About Me

My photo
Knoxville, TN, United States
Interim Pastor of Evergreen Presbyterian Church (USA), Dothan, AL.

Sunday, December 04, 2016

Shoots and Stumps and Baby Goats

2016-12-04 Isaiah 11:1-10 Matthew 3:1-12 Shoots and Stumps and Baby Goats

Children's Church started back today. Sarah found a curriculum with preaching guides that are shared by both the grown-up sermon preacher (that's me) and the Children's Church sermon preacher (today that's Sharon Gant). So, while you're in here, getting the grown-up sermon (from me), the kids are getting a different version of the same sermon (from Sharon). The kids' version not only has Sharon. It also comes with stick puppets, songs, puzzles, and pictures of happy animals. You, on the other hand, get an overweight, middle-aged white guy. This is why we have to limit Children's Church to grades K through 2.


The kids are focusing on the part of Isaiah we know as, "The Peaceable Kingdom." It's poetry, and it's magnificent.

The wolf shall live with the lamb, the leopard shall lie down with the kid, the calf and the lion and the fatling together, and a little child shall lead them.

The lesson asks how the animals – who are by nature, different from one another – might help each other. "For instance, a lamb could give a wolf some of its wool to make a bed. A wolf could sing for the lamb." When you let your mind float on the breeze of Isaiah's poetry, you can go some fun (and holy) places.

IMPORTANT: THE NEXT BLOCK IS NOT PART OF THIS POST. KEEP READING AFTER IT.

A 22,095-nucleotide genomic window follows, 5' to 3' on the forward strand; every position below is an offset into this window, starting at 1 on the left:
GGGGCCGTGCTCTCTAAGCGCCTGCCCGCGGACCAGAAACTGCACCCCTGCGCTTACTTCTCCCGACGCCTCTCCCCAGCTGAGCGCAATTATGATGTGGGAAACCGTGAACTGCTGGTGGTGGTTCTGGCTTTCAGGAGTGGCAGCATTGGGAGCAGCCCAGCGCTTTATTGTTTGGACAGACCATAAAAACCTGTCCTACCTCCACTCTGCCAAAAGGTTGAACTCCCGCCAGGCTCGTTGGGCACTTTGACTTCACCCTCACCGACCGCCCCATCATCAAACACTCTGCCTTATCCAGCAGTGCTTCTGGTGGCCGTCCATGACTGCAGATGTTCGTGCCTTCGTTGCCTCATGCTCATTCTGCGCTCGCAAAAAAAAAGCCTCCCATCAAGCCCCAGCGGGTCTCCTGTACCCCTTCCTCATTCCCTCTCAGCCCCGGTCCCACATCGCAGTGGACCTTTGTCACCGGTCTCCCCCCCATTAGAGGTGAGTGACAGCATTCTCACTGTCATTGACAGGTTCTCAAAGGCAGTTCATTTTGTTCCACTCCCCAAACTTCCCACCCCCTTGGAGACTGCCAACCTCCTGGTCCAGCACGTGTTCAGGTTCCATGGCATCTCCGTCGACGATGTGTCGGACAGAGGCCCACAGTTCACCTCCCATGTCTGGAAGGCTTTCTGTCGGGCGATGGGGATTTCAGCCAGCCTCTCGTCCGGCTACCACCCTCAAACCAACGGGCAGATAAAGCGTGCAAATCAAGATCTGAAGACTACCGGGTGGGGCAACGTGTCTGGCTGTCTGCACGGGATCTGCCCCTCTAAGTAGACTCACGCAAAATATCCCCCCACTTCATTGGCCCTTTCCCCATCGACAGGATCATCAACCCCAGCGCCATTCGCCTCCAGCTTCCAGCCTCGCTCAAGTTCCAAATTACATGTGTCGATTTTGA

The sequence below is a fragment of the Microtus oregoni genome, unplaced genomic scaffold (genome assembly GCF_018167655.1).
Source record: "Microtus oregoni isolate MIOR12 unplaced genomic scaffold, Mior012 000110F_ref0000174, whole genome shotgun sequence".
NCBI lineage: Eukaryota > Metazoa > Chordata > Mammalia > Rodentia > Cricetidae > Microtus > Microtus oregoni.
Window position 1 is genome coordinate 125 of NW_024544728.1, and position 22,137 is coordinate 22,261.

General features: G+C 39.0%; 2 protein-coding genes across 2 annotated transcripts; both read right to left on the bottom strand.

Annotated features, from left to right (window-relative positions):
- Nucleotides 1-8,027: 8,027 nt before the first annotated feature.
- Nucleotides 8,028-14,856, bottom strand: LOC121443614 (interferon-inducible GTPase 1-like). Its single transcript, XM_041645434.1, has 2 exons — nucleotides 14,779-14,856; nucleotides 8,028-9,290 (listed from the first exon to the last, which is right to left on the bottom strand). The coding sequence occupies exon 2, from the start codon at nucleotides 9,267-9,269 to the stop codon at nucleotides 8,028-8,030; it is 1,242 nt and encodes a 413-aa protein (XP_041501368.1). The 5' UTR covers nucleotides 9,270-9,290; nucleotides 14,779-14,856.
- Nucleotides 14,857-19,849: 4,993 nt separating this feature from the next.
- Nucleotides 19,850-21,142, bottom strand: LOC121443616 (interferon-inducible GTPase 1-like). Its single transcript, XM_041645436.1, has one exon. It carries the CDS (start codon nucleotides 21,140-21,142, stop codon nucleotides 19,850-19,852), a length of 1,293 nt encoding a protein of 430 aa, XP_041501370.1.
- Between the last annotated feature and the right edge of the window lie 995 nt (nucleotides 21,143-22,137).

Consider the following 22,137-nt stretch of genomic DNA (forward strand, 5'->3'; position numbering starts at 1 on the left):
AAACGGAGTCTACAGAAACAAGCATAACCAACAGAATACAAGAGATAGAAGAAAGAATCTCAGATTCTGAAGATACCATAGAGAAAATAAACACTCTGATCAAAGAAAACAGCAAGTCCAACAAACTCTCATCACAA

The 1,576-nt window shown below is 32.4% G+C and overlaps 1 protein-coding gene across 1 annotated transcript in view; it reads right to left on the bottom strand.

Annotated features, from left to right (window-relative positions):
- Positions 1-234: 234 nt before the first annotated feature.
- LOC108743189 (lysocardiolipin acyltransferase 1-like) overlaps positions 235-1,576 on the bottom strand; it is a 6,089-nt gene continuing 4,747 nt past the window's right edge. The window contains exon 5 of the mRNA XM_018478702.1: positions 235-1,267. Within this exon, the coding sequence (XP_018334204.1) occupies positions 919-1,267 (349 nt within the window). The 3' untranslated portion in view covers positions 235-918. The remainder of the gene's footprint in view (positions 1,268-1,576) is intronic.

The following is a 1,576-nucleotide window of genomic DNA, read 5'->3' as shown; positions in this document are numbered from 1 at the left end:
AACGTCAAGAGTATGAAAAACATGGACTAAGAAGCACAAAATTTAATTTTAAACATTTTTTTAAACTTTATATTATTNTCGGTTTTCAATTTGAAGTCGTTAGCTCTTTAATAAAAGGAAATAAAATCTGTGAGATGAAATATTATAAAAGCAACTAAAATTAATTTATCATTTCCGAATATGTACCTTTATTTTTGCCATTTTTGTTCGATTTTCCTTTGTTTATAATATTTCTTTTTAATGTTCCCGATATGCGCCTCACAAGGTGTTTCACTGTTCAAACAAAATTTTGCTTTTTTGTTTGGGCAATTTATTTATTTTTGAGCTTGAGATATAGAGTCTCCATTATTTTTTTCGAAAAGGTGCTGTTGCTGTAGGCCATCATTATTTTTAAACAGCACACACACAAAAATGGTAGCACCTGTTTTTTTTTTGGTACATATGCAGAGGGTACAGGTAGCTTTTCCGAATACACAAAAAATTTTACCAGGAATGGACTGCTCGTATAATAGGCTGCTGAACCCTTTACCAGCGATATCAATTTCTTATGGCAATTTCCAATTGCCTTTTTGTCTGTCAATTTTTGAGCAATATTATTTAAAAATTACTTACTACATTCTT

It reminds me of a story I saw last week. You might have seen it, too.


The headline read:

Baby Goat Can Only Truly Relax When Dressed As A Duck


Polly, a 6-month-old goat in Annandale, New Jersey, is blind and experiences anxiety.


Polly came to the Goats Of Anarchy (love the name) animal sanctuary four months ago with some very serious problems, according to manager Leanne Lauricella.

Lauricella said: "When she was born, she was tiny and blind and couldn't nurse,"

"Her owners worked away from home and didn't have time to bottle-feed her."

Lauricella soon discovered that Polly had many issues, including severe anxiety and repetitive behaviors.

"Since she was unable to feed herself, she lives inside my house with a diaper and a baby onesie," she said. "We noticed that she felt comforted when she was swaddled."

Lauricella found an unorthodox treatment for Polly's anxiety issues last month while shopping at Marshalls: a duck costume.

The costume was designed for small kids of the human variety, not the goat variety, but Lauricella put it on Polly.

Immediately, something strange happened.

"She fell asleep ― like she had a blanket," Lauricella said. "It was lights out!"

Lauricella had previously tried dog undershirts that are designed to ease anxiety, but they didn't work as well as the duck costume.

She tried other costumes, including a pig and a fox, but they didn't have the same effect either.